Vicarious futurity : parents' perspectives on locating strength in adolescents with autism : this thesis is presented in partial fulfilment of the requirements for the degree of Master of Science in Health Psychology at Massey University, Palmerston North, New Zealand

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Research into Autism Spectrum Disorder (ASD) has largely taken place within the biomedical model of illness and disease. It has focussed on young children, based on the understanding that early intervention provides the most positive outcomes for social, cognitive, and communication development. However, this has tended to overlook the need for research throughout the life span, including adolescence and adulthood, where very poor outcomes develop. This study provides a space for parents to identify the strengths of adolescents with ASD and challenges the assumptions that the lived experience of ASD is associated mostly with dysfunctional family life. By identifying strengths in adolescents with ASD, parents engaged with conceptions of how these strengths might generate a positive perspective on the future for their adolescent child. Ten parents were asked to take or collect five photographs each of what they perceived as strengths that their adolescent displayed. A semi-structured interview was then carried out to explore the images. Analysis of the interviews was guided by a hermeneutic phenomenological epistemology where the researcher attempts to make sense of the participant’s experience. The data was analysed by latent thematic analysis that is theorised as an examination of the underlying ideas, assumptions and conceptualisations of the semantic content of the data. The research found that the identified strengths of adolescents with ASD were those valued in functional and cultural terms by the family and supported daily family functioning in the home, at school, and other mainstream systems. Furthermore, parents identified it was ASD itself that constituted the inherent strength for the adolescent and promoting suitable attributes of the disorder was beneficial for family life. The strengths of adolescents with ASD reinforced the parent’s belief in a more positive future as their adolescent grows into adulthood. The principal implication of this research is that the professional systems supporting adolescents with ASD would benefit from shifting their conventional understanding of ASD and negative family experiences. By doing so, these systems could facilitate more positive attitudes towards ASD and harness these attitudes towards better support for parental well-being.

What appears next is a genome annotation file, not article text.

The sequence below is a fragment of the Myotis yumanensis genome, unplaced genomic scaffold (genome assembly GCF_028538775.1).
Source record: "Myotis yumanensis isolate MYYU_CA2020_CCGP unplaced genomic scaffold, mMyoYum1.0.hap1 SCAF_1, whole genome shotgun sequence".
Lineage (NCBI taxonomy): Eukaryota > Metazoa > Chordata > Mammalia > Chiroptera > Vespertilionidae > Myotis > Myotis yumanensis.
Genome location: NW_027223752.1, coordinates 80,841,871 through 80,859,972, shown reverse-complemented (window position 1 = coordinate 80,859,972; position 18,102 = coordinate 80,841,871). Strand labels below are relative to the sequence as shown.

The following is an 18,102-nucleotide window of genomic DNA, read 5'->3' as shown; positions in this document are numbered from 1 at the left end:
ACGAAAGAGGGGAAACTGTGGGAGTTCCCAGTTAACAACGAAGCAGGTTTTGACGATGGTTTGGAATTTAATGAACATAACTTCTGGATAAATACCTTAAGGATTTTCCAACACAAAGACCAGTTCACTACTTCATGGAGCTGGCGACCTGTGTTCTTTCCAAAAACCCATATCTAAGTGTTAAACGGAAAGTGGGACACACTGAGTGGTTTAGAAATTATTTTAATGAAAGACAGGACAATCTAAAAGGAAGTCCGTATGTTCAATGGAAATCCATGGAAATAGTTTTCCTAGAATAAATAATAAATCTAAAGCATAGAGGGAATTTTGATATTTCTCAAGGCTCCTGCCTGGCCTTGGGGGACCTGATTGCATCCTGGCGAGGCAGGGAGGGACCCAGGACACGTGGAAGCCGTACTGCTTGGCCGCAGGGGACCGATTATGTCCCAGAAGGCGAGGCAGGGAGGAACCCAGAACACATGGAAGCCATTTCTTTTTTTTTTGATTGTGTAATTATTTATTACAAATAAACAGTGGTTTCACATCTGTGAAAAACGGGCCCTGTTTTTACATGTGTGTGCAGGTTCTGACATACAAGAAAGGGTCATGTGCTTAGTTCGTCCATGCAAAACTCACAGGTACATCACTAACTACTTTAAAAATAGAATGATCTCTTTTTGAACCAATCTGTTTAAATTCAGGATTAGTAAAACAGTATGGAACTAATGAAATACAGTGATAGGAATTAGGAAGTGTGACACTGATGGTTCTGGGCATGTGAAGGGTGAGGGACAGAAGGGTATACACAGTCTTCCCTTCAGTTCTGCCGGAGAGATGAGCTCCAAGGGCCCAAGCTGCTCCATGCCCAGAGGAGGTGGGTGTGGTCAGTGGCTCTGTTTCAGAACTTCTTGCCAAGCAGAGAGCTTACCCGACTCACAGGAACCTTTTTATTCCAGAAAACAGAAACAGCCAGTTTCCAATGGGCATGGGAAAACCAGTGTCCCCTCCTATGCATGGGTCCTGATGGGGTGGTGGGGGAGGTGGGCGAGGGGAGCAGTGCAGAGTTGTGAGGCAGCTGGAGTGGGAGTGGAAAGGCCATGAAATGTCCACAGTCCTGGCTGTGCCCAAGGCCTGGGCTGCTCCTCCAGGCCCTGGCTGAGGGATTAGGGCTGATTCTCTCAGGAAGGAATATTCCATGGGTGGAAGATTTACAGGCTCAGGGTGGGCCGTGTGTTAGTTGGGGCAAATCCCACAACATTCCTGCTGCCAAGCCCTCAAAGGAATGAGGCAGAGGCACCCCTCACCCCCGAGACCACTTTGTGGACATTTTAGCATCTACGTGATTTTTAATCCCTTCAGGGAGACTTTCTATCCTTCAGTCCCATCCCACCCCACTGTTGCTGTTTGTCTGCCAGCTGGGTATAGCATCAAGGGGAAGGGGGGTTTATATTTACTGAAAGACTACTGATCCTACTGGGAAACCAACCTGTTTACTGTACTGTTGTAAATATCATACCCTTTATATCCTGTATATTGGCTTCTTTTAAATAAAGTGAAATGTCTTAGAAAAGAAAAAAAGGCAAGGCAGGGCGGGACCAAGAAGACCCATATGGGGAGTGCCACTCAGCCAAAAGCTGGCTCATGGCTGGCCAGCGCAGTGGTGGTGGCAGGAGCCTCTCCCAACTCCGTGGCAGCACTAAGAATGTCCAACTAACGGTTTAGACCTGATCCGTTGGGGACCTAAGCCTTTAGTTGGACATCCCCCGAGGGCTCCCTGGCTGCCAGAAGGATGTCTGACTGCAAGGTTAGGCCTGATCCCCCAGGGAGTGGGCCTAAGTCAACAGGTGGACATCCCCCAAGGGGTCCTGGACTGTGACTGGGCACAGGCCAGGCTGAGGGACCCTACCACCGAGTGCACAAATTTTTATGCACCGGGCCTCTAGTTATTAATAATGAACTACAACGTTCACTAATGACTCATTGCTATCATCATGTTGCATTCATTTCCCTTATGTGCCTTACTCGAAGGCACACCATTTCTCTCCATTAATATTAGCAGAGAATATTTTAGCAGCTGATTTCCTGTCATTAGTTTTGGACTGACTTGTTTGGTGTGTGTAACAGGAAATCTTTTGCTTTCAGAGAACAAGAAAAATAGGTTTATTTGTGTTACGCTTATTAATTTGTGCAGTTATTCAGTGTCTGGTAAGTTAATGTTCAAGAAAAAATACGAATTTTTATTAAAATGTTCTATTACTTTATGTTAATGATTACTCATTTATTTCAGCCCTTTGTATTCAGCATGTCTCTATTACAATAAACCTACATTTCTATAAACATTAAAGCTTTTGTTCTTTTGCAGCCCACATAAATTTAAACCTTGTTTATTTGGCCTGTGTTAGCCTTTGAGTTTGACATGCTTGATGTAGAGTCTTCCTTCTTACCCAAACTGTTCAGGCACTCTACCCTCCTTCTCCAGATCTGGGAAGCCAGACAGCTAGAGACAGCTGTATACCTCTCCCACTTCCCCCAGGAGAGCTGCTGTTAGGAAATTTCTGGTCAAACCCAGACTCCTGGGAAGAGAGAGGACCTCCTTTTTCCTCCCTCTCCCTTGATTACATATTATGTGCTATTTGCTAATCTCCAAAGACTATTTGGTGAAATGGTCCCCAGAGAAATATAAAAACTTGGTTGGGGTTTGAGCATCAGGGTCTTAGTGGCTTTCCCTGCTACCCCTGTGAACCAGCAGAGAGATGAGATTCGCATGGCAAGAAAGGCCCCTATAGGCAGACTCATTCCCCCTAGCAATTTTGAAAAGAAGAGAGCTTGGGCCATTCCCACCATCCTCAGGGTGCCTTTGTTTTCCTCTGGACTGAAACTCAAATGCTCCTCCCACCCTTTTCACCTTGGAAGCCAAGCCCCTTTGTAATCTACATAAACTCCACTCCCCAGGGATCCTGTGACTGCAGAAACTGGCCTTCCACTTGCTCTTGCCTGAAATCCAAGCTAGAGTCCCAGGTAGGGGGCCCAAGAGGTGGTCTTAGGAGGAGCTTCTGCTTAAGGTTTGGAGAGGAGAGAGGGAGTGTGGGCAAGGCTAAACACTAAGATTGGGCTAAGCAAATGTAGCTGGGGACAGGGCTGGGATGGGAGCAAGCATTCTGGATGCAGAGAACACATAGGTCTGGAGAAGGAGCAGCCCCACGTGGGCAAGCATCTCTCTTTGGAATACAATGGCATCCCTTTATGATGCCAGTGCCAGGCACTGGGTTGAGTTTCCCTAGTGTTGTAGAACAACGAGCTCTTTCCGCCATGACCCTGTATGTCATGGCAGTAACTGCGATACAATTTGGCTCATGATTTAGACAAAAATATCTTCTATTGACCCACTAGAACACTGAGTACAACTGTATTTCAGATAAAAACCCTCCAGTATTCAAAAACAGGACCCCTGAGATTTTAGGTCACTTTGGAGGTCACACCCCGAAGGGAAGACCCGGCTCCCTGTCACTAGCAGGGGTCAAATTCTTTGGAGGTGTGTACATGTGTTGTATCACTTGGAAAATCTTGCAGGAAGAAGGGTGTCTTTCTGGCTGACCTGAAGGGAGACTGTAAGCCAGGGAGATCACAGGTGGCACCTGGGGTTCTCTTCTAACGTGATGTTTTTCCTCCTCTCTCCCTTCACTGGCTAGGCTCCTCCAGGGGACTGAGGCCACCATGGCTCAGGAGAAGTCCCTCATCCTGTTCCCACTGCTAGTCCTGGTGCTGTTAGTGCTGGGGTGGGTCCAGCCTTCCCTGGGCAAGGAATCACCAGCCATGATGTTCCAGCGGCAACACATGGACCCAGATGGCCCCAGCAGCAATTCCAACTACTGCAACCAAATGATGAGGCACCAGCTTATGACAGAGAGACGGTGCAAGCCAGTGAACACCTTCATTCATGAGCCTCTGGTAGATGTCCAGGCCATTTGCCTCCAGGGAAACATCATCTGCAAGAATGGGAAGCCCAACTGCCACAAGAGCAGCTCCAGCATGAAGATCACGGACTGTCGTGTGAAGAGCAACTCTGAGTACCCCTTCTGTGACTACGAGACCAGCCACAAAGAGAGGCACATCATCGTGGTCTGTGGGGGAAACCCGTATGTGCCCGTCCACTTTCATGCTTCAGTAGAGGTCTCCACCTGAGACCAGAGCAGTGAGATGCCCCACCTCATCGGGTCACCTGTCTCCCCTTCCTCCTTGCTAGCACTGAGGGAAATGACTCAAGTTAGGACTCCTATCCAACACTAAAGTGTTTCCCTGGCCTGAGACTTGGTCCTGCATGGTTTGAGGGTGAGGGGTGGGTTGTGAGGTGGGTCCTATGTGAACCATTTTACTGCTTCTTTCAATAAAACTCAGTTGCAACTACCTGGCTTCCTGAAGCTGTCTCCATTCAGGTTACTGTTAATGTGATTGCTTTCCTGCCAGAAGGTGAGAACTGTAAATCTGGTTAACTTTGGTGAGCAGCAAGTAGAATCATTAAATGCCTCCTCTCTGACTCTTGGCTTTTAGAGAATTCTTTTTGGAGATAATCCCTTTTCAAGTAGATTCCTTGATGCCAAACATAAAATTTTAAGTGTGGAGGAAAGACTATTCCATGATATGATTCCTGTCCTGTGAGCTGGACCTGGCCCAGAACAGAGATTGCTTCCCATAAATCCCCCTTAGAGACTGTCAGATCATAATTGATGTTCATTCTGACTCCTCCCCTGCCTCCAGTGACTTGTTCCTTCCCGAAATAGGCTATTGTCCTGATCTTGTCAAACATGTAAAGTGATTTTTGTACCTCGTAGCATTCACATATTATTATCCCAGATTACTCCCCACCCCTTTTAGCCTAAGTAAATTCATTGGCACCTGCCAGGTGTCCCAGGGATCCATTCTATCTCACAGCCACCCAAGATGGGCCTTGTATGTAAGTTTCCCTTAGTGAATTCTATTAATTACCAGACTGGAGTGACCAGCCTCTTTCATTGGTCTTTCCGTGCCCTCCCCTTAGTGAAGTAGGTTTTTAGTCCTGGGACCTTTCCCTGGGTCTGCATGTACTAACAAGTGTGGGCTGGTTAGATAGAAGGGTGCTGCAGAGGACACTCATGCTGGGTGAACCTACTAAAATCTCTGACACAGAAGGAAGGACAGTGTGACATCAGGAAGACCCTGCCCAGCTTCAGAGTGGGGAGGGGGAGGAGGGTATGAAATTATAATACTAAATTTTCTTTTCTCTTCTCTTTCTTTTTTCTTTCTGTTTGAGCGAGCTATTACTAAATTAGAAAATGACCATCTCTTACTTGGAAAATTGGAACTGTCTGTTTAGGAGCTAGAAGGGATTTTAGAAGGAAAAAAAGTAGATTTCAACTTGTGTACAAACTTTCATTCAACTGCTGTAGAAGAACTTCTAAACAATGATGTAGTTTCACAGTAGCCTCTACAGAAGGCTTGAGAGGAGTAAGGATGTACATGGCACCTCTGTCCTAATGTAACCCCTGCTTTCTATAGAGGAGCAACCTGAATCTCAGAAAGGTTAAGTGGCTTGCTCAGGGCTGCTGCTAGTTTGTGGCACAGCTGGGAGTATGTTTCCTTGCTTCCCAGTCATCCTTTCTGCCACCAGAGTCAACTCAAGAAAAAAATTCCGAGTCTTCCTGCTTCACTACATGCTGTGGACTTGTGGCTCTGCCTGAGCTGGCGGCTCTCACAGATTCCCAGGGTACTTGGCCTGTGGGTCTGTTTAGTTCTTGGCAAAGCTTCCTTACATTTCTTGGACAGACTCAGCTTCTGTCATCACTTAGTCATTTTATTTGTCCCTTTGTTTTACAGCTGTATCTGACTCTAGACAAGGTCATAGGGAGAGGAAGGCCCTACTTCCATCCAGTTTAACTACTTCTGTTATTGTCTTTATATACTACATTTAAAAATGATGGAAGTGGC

Youth with autism spectrum disorders, Psychology, Family relationships, Parents of autistic children, Research Subject Categories::SOCIAL SCIENCES::Social sciences::Psychology